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A Glimpse Into the Womb

  • Gregory Tomlin <i>Baptist Press</i>
  • 2004 7 Jul
  • COMMENTS
A Glimpse Into the Womb

One of the most treasured possessions I now own is a long strip of glossy paper.

This strip of paper is not special in and of itself. As a matter of fact, I'm sure that it has no monetary value. But to me it's special because it bears the signature of the God of the universe.

No, I haven't lost my mind. The signature is not written in ink.

Twelve high-resolution snapshots of my son, still tucked away in his mother's womb, is the signature. I had the opportunity the other day to see my son's face as he was still being "knit together" in what the psalmist called a "secret" place (Psalm 139:15).

Beyond the obvious joy of seeing our child through the aid of a state-of-the-art ultrasound before his birth, I was stunned by the complexity and interconnectedness of his body and that of my wife. He is completely dependent upon Cynthia for life. If she doesn't breath, he doesn't receive oxygen. If she doesn't eat, he receives no nutrition.

Of course, I knew all of the medical facts of a child's existence in its mother's womb prior to the ultrasound. The relationship of my wife and our son, however, had never been so vivid and so tangible.

I stroked my wife's foot as she lay on her back laughing at our son's visible expressions and a well-executed yawn and stretch maneuver. Mother and son were one, and yet distinctly different.

When the ultrasound was finished, I packed up the video camera and left to return to work. I sat in the car for a few minutes before I left the parking lot, thanking God that my wife and son were healthy. The lessons that I had been taught once again were at the forefront of my mind.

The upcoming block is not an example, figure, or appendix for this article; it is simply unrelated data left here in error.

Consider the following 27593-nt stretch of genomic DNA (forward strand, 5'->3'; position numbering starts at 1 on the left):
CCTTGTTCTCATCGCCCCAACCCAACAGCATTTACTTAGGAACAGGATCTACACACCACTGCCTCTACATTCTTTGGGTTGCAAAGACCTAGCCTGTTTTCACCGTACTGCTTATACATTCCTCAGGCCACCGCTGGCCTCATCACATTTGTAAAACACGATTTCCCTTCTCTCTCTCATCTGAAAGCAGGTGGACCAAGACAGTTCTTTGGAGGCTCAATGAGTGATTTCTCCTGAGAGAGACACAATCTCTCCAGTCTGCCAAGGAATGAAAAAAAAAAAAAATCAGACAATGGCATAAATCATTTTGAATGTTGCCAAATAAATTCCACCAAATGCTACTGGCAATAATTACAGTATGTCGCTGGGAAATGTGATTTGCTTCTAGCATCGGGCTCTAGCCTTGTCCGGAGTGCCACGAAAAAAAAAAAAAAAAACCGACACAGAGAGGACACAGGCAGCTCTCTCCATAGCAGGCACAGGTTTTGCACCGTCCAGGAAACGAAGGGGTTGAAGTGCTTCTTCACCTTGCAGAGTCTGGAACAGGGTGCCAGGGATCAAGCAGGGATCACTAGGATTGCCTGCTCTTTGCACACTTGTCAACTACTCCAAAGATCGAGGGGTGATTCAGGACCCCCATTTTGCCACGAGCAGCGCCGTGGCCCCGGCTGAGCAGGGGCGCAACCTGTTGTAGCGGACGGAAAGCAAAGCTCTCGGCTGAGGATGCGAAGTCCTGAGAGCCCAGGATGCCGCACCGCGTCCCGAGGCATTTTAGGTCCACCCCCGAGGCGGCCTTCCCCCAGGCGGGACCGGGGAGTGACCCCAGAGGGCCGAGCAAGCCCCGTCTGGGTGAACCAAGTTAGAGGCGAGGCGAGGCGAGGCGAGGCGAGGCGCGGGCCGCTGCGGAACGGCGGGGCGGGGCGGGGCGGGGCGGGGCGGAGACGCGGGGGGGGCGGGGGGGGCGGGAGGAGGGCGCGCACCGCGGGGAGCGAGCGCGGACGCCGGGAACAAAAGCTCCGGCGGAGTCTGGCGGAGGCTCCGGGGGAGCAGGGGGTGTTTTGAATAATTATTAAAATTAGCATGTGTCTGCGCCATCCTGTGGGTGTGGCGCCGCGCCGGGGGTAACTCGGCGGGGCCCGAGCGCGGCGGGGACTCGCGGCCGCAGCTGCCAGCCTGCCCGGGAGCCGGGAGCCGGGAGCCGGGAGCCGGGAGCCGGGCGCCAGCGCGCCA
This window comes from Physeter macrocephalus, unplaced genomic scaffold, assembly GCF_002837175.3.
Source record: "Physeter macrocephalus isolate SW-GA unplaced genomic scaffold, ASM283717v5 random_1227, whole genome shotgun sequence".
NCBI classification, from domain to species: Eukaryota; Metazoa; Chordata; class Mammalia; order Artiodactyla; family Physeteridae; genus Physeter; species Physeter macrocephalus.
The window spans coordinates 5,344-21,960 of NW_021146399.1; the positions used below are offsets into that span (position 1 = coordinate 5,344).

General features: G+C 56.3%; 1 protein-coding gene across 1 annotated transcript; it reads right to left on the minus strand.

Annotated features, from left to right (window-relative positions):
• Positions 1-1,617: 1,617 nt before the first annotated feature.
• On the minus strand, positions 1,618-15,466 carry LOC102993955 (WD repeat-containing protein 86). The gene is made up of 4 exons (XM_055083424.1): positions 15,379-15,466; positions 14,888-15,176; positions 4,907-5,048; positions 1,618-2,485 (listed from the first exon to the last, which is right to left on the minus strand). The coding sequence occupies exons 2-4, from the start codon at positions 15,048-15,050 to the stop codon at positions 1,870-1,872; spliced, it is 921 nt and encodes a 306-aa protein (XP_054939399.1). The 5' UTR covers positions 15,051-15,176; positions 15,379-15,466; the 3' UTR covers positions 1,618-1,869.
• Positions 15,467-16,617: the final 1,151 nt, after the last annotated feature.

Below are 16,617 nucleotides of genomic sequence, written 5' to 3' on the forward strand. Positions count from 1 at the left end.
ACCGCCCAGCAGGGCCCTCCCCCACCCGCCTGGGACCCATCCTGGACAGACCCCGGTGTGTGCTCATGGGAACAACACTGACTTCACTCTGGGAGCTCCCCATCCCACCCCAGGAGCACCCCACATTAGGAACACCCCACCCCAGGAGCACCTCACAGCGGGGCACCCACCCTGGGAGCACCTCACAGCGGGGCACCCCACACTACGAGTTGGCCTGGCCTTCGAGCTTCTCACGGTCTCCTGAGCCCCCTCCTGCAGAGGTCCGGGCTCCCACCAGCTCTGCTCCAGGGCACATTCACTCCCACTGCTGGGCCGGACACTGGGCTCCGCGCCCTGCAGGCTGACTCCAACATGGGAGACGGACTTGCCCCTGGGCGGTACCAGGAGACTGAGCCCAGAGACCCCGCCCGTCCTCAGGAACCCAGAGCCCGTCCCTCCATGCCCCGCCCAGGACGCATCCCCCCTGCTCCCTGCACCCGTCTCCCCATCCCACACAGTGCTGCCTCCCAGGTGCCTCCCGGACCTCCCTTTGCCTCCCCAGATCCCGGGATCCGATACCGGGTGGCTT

Among those lessons was the delicacy of the child. I wondered then, as I do often, how anyone could harm such a precious creation of God, especially as the little ones are being birthed. God's justice upon those who murder the innocent will not tarry forever.

Another lesson was the incomprehensible riches of God's grace. My children are a very real product of His grace, for without His grace I would not have married whom I married, become what I am, or live where I now live. I cannot begin to imagine the world without my wife and our little girls named Libby, Caroline and Leah.

A third lesson was just how intricately related God is to His creation. As I write, He is molding my son in His image and likeness. That is ironic considering that he will be born -- as was I and every other human being -- with his teeth set on edge against God. But that is why we will strive, as my wife and I do with our other children, to till their hearts with lessons about our Creator and gently plant the seeds of the Gospel within.

There is no greater reward for a Christian parent than to hear soft bedtime prayers, even when the children are thanking God for having had pizza for dinner. That's what makes them special. They know that God cares about what they had to eat, where they went and how they spent their day.

With my son's due date fast approaching, I pray that he too will one day get to see his child in its mother's womb. A glimpse into the womb is a glimpse into the vast knowledge and goodness of the Lord.


Gregory Tomlin is director of communications at Southwestern Baptist Theological
Seminary in Fort Worth, Texas.

© 2004 Baptist Press. Used with permission. All rights reserved.